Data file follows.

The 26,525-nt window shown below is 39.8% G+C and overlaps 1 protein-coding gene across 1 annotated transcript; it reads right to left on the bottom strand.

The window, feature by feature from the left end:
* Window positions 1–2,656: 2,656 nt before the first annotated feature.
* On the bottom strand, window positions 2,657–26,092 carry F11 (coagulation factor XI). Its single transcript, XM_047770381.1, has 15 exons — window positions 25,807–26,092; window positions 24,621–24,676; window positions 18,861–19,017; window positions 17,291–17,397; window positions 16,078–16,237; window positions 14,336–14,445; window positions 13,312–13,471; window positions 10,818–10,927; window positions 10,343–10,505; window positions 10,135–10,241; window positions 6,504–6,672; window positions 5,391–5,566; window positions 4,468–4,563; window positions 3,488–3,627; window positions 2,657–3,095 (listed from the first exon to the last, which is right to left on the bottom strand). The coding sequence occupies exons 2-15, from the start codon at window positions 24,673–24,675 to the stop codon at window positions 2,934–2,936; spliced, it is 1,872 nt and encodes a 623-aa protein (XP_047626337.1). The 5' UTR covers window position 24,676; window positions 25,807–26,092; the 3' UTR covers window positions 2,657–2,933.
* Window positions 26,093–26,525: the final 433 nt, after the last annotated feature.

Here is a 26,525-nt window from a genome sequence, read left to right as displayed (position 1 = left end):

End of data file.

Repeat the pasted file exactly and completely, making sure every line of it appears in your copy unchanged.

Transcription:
The 26,525-nt window shown below is 39.8% G+C and overlaps 1 protein-coding gene across 1 annotated transcript; it reads right to left on the bottom strand.

The window, feature by feature from the left end:
* Window positions 1–2,656: 2,656 nt before the first annotated feature.
* On the bottom strand, window positions 2,657–26,092 carry F11 (coagulation factor XI). Its single transcript, XM_047770381.1, has 15 exons — window positions 25,807–26,092; window positions 24,621–24,676; window positions 18,861–19,017; window positions 17,291–17,397; window positions 16,078–16,237; window positions 14,336–14,445; window positions 13,312–13,471; window positions 10,818–10,927; window positions 10,343–10,505; window positions 10,135–10,241; window positions 6,504–6,672; window positions 5,391–5,566; window positions 4,468–4,563; window positions 3,488–3,627; window positions 2,657–3,095 (listed from the first exon to the last, which is right to left on the bottom strand). The coding sequence occupies exons 2-15, from the start codon at window positions 24,673–24,675 to the stop codon at window positions 2,934–2,936; spliced, it is 1,872 nt and encodes a 623-aa protein (XP_047626337.1). The 5' UTR covers window position 24,676; window positions 25,807–26,092; the 3' UTR covers window positions 2,657–2,933.
* Window positions 26,093–26,525: the final 433 nt, after the last annotated feature.

Here is a 26,525-nt window from a genome sequence, read left to right as displayed (position 1 = left end):